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-   -   Load bearing or not (diagrams and images!)? (http://www.diychatroom.com/f15/load-bearing-not-diagrams-images-32028/)

amclint 11-17-2008 01:44 AM

Load bearing or not (diagrams and images!)?
 
3 Attachment(s)
So I'm looking at removing a pantry and creating a doorway into a garage space that is going to be my new den/office. The pantry is moving into the laundry area where we took out a folding table. The issue here is that framing for the pantry seems to have a double 2x4 at the top which a DIY book indicated that said wall could be load bearing (I know nothing about this stuff). It seemed really odd that there would be any load on these pantry walls, so that's why I decided to throw a post up here before having a structural engineer come out (or a contractor).

I've made two quick visio diagrams based on the assessor sketch and my own observations/measurements and then included a picture of the pantry door frame which shows some of the framing. The red arrows in the level1_original indicate the walls I need to work on, the level1_new shows how the walls will be changed.

If anyone can help me here I would really appreciate it! :thumbup:

buletbob 11-17-2008 04:57 AM

I doubt the wall your looking to remove is full load bearing, usually with a layout like yours your ceiling or floor joists would be lapped on the center wall just above the basement girder. is there a way for you to see if the beams are lapped on the wall your going to removed. if the beams are running front to back I do not see a problem in what you plan to do. unless they are lapped on the walls in question. BOB

AtlanticWBConst. 11-17-2008 06:17 AM

I agree with bob (Based on the layouts that you provided).

I must say, that is one big structural header tho.

As stated, you still need to check and make sure that the area, is definitely not supporting any joists.

joed 11-17-2008 07:58 AM

Without knowing the direction of the joists above it next to impossible to be sure.

AtlanticWBConst. 11-17-2008 08:06 AM

Quote:

Originally Posted by joed (Post 186205)
Without knowing the direction of the joists above it next to impossible to be sure.

Actually, the drawings that the OP supplied to show the main carrying beams, allow the viewer to assume the locations of the joists (based on modern residential building & construction design).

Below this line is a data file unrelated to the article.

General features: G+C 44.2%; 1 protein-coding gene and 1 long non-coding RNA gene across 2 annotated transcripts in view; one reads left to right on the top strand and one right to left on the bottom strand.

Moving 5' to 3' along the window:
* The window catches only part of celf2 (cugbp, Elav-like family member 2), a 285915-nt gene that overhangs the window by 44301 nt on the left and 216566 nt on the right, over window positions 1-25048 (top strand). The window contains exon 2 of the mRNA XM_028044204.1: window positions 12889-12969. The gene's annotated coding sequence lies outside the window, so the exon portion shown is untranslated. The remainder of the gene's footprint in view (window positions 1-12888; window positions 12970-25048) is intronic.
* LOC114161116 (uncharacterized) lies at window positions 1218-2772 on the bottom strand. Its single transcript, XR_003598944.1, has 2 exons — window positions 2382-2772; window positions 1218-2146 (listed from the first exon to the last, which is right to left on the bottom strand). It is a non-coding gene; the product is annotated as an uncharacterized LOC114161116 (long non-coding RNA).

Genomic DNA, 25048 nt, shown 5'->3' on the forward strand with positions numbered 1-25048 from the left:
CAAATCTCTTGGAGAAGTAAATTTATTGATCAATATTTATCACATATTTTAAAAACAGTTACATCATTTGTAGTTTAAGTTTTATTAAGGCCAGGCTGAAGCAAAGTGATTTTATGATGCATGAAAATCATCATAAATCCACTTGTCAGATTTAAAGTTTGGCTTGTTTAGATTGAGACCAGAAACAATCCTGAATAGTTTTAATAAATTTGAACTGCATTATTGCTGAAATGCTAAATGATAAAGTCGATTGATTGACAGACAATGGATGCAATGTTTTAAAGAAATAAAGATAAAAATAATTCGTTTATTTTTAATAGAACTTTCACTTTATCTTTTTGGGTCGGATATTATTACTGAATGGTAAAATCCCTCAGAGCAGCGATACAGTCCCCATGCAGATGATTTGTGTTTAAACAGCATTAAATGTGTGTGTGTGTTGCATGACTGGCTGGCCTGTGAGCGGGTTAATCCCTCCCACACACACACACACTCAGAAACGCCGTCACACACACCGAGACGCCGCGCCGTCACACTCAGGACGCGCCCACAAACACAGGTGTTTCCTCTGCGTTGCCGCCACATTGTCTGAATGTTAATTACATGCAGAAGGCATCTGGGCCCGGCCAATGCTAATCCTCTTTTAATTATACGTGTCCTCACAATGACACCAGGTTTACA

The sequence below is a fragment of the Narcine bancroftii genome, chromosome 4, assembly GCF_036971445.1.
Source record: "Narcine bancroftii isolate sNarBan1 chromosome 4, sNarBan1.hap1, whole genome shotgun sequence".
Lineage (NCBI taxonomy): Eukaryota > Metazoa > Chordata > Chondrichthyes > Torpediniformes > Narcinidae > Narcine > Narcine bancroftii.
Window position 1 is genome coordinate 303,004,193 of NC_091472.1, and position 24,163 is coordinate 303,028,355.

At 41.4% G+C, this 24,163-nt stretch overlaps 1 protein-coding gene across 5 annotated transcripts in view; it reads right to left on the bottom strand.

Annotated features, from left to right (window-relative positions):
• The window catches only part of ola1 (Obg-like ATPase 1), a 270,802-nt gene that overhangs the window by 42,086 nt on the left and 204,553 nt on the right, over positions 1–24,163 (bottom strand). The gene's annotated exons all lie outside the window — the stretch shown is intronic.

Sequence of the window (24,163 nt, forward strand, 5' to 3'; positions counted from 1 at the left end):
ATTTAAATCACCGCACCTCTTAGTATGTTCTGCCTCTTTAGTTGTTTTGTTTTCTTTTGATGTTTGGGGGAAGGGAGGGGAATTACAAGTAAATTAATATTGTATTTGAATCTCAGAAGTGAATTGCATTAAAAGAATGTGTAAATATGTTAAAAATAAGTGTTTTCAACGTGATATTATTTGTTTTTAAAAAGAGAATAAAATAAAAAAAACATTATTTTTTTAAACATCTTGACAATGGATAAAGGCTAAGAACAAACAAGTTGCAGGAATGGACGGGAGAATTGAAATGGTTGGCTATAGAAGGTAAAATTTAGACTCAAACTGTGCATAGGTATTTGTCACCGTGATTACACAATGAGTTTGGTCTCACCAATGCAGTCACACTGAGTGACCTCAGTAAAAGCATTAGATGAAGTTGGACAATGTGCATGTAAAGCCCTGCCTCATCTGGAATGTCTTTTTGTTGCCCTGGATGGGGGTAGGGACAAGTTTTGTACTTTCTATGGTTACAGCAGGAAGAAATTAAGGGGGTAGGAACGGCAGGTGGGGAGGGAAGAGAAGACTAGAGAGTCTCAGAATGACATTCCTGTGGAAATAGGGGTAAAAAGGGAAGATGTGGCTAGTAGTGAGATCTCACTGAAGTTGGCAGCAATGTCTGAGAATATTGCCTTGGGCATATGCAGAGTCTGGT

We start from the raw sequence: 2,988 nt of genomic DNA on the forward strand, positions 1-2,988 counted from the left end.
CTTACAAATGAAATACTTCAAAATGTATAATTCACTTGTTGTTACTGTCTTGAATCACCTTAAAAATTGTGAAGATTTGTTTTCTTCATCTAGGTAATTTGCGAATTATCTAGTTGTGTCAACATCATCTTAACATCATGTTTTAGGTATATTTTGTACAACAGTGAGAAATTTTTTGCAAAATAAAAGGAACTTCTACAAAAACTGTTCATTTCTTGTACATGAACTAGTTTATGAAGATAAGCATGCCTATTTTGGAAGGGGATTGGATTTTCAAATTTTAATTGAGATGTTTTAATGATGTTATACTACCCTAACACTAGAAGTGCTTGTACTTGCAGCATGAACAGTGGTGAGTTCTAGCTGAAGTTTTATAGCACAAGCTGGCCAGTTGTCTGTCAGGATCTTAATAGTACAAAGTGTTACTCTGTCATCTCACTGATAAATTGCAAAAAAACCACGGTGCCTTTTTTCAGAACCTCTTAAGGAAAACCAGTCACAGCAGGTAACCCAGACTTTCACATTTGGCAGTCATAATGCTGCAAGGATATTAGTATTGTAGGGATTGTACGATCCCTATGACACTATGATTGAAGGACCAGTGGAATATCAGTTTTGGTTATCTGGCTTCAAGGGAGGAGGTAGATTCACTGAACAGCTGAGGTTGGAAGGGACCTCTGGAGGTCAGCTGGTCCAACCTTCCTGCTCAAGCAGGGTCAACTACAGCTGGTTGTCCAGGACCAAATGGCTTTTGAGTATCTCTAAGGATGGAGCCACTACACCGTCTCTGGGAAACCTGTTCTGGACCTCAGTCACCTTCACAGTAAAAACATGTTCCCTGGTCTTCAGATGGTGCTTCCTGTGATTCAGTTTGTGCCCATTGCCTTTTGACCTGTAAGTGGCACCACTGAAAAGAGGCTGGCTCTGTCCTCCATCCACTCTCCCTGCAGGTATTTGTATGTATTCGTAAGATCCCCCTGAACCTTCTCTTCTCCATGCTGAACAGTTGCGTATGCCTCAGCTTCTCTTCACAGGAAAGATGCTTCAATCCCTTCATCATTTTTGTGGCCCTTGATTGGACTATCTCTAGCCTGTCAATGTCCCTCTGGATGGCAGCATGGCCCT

Couple that with the overall design of the house's footprint; the rafter/truss locations can be assumed as well. This allows the estimation of where (direction) the joists are running.

Again, that is based on viewing the PO supplied details.

However, no responsible person on this site, will tell a poster, to go ahead an cut-away, unless they could see the area in person. That would be irresponsible on our part. Thus, the best and safest method, would really be, to have a licensed or certified individual look at the area, in person - to OK it for the work planned.

ciera 11-17-2008 08:38 AM

Curious, what's above that space?

It's worth it to hire a structural engineer. Previous owners at our house didn't before taking down a wall that didn't appear to be load-bearing. (Honestly, I would have made the same mistake; it really seemed to not be doing anything.) It was actually distributing a lot of weight though, and the second floor sank 3 inches because they removed it.

amclint 11-17-2008 08:51 AM

Re:
 
This is the first floor of a 2 floor home, below it is a basement with a big I beam going through the middle.

I think the stuctural header threw me, can anyone tell me if the DIY book has any validity in stating the two 2x4's stacked at the top of the wall means load bearing?

amclint 11-17-2008 08:58 AM

Let me be clear, I wasn't expecting anyone to tell me it's safe to cut away just whether or not these walls I highlighted in red could be load bearing or if that would be really unlikely given how houses are built (I just don't know these things). It seems odd to me to put weight there, but it may be incidental if the floor joists for the 2nd level are just running across them? Anyway thanks for looking at the post, I've got a call into the old homeowner who incidentally is a contractor and built the place so I'm hoping he'll remember and be able to tell me :)

buletbob 11-17-2008 10:50 AM

Quote:

Originally Posted by amclint (Post 186232)
This is the first floor of a 2 floor home, below it is a basement with a big I beam going through the middle.

I think the stuctural header threw me, can anyone tell me if the DIY book has any validity in stating the two 2x4's stacked at the top of the wall means load bearing?

Those double 2x4's are going to be on a no bearing and bearing wall that is how those walls are framed. BOB

joed 11-17-2008 01:27 PM

Quote:

Originally Posted by AtlanticWBConst. (Post 186209)
Actually, the drawings that the OP supplied to show the main carrying beams, allow the viewer to assume the locations of the joists (based on modern residential building & construction design).

I see that now. I mis read the post and thought the dashed line were the wall needed to be removed. My guess is that the small pantry needed to be moved in not load bearing and if it is, moving the short distance shown in the drawing will not be a problem. Build the new wall before you remove the old one.


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